Tyres will also tell you when they’re losing grip. If your steering starts to feel lighter than it did before, the chances are your tyres aren’t gripping as well as they were. This could be due to a number of factors such as a wet road, spilled diesel or excess speed. No matter what the cause, they’re warning you to slow down.

Tips to cut insurance

Renewing your policy early can be a smart move. With some insurers, you can buy cover 30 days ahead of the renewal date, and this can make a saving compared with buying the day before. This is because some insurers view organised people as more risk averse, and therefore less likely to take a chance behind the wheel – or miss a premium. Note that while paying for your insurance in monthly instalments may help spread the cost, it often works out more expensive than paying in one go upfront as insurers treat your premiums as a high-interest loan.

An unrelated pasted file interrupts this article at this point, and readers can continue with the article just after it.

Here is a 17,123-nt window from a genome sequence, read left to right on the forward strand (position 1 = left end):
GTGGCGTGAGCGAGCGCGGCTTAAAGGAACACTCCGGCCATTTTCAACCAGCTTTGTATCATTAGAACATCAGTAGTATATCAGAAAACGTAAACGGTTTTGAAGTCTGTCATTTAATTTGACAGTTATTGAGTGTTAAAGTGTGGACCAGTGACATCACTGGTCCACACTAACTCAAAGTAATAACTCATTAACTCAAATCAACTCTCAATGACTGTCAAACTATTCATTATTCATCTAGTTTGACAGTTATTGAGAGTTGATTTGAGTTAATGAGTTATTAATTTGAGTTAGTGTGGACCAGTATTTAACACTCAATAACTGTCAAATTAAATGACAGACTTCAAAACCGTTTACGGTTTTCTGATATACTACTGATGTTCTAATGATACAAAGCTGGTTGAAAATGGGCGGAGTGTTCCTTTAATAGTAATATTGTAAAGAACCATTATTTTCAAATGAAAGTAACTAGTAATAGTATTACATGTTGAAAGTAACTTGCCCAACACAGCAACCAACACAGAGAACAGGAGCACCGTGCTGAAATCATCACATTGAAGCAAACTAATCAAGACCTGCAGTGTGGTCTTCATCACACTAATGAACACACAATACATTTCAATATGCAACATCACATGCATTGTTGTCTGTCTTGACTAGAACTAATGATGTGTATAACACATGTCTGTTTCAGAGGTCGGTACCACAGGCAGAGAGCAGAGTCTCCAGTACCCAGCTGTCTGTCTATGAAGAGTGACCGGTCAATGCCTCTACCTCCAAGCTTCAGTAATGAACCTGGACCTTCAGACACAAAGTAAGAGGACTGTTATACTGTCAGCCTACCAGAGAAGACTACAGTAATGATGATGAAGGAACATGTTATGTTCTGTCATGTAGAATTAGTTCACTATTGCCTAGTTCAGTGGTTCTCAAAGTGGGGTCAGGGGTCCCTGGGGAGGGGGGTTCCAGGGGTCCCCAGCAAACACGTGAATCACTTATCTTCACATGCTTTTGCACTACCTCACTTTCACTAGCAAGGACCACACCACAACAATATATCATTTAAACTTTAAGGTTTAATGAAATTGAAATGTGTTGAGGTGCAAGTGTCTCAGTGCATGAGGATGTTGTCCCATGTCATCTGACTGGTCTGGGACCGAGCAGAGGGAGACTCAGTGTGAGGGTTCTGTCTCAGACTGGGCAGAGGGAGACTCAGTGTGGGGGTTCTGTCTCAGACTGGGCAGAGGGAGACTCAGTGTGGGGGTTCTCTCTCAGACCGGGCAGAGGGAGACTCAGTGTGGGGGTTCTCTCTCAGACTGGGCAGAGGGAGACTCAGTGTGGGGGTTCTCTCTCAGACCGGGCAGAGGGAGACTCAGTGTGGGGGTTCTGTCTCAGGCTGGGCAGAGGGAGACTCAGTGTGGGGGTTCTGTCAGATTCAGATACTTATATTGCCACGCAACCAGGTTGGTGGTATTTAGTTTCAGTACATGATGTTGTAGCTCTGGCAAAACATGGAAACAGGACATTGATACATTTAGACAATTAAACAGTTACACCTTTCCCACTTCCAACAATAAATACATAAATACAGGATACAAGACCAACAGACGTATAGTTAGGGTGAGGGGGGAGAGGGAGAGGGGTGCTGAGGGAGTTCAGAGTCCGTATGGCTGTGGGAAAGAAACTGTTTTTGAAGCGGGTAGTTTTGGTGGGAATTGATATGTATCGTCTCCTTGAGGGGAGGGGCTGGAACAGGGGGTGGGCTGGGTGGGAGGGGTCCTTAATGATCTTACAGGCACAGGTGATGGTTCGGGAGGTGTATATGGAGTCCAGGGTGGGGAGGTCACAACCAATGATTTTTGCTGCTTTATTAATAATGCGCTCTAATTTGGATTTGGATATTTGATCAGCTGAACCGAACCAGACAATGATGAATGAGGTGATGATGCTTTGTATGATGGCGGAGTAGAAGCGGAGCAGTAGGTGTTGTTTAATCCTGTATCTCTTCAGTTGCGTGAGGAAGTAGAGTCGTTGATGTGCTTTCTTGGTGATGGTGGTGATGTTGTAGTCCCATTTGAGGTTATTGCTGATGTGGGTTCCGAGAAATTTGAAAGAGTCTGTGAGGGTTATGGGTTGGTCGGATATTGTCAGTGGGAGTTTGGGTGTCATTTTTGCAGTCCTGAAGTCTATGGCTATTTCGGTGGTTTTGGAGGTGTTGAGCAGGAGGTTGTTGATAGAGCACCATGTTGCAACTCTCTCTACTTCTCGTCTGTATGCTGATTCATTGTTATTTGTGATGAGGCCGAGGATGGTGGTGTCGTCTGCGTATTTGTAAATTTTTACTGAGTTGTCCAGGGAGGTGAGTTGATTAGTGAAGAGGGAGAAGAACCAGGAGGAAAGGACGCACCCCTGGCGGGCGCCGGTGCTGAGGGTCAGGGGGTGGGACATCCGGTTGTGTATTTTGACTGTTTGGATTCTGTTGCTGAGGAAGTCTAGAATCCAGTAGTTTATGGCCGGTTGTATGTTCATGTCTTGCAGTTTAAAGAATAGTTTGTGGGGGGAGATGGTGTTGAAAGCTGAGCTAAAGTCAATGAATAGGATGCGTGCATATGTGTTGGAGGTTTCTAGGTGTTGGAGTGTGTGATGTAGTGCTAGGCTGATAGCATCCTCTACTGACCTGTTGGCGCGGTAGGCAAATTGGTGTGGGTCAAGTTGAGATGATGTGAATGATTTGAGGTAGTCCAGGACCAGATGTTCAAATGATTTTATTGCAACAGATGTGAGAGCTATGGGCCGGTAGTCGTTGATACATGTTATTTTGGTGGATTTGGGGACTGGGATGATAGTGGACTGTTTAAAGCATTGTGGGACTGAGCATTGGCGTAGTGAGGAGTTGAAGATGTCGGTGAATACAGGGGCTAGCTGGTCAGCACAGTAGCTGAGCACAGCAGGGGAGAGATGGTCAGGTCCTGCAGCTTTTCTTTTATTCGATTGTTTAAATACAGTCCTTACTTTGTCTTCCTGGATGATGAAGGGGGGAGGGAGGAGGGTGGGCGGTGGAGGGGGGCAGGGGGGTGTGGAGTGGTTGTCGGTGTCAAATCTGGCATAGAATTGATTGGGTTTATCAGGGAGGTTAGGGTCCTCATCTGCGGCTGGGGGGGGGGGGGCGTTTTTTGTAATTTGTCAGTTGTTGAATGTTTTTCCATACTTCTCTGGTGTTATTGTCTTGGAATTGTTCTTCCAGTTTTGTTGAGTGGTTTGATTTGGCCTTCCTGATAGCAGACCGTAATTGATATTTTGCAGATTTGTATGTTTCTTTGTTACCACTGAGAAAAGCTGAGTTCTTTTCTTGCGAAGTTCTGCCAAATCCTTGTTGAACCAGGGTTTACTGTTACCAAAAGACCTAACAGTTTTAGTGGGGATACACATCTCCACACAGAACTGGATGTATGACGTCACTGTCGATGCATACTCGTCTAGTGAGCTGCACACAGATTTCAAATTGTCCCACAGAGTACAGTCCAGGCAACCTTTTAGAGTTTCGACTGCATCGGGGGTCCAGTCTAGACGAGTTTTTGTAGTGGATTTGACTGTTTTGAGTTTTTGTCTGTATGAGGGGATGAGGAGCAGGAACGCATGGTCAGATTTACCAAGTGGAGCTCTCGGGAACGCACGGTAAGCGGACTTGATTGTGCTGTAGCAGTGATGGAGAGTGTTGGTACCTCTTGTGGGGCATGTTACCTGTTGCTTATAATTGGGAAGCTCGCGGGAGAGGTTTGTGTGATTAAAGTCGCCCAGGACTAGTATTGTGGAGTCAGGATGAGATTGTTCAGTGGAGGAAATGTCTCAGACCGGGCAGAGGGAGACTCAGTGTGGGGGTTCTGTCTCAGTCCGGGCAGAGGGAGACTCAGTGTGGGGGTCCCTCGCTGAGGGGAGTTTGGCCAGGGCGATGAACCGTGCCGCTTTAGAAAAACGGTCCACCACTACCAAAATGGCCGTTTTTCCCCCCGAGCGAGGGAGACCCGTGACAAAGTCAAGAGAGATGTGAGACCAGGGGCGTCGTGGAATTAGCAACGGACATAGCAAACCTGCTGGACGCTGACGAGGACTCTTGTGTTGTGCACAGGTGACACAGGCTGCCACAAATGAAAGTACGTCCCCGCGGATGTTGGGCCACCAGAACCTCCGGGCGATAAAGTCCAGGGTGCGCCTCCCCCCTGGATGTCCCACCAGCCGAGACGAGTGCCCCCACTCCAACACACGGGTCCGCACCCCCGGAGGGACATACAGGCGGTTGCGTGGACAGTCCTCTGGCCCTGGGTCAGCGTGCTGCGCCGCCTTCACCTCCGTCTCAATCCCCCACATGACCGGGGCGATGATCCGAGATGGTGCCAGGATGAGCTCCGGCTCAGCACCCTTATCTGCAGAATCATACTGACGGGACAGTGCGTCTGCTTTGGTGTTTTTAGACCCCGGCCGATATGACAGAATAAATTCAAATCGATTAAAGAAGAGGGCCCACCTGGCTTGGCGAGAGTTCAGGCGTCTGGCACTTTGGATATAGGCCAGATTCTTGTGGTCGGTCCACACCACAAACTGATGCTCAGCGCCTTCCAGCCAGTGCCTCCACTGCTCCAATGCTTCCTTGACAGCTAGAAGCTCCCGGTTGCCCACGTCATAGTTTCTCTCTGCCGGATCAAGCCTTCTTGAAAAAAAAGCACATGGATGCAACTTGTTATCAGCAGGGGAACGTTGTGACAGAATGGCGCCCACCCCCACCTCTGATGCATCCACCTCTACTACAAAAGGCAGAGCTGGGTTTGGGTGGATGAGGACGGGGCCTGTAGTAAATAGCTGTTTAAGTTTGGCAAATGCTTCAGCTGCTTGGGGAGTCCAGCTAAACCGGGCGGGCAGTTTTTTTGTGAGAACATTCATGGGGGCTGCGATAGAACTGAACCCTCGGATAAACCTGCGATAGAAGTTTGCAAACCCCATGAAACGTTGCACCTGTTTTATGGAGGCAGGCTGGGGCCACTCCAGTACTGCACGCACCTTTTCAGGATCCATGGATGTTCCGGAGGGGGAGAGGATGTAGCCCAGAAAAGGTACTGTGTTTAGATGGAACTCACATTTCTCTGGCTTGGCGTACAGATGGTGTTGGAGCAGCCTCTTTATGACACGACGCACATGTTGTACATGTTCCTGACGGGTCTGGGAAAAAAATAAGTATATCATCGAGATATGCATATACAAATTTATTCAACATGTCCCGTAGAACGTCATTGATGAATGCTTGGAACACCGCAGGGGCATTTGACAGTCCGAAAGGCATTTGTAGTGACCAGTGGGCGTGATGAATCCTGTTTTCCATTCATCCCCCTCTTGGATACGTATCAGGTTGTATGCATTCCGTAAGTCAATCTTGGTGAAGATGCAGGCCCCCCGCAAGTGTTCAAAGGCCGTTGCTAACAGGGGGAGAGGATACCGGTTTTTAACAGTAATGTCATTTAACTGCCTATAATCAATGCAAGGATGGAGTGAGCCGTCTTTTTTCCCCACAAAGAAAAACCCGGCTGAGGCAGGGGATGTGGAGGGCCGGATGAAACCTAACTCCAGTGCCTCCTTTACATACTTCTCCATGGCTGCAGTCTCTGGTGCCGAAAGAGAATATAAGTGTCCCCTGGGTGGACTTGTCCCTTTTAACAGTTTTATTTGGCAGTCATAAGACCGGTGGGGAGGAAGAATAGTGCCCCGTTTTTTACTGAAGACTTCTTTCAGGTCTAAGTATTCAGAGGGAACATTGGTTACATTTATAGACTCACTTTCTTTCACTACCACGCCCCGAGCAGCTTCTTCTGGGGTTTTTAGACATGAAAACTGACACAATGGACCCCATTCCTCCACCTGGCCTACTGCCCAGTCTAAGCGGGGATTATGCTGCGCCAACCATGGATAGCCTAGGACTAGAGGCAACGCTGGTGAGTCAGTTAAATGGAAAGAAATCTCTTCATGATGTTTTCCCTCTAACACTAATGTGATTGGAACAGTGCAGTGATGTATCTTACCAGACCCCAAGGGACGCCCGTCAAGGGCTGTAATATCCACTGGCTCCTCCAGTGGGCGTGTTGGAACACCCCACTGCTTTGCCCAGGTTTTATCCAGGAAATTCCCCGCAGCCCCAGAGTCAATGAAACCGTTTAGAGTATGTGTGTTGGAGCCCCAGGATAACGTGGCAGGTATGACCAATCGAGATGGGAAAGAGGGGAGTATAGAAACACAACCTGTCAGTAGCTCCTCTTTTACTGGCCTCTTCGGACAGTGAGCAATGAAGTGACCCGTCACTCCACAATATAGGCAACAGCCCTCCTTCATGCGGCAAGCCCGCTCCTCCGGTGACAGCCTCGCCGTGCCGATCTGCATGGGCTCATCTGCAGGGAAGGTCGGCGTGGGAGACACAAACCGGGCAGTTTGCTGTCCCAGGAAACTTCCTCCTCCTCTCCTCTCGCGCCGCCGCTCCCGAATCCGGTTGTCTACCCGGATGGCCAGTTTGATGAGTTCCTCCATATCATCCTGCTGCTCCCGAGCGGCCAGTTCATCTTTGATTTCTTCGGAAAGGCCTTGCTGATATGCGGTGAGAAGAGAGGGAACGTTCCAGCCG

Again, consider your job title when you apply. You may want to tweak it because job descriptions are important and determine how risky an insurer will view you. An illustrator will often get cheaper car insurance than an artist. The same goes for an editor rather than a journalist and a PA rather than a secretary. Protecting your car from theft by fitting a car alarm or immobiliser can also bring down costs and if possible, try to park in a garage or driveway rather than on the road. Insurers look kindly on this.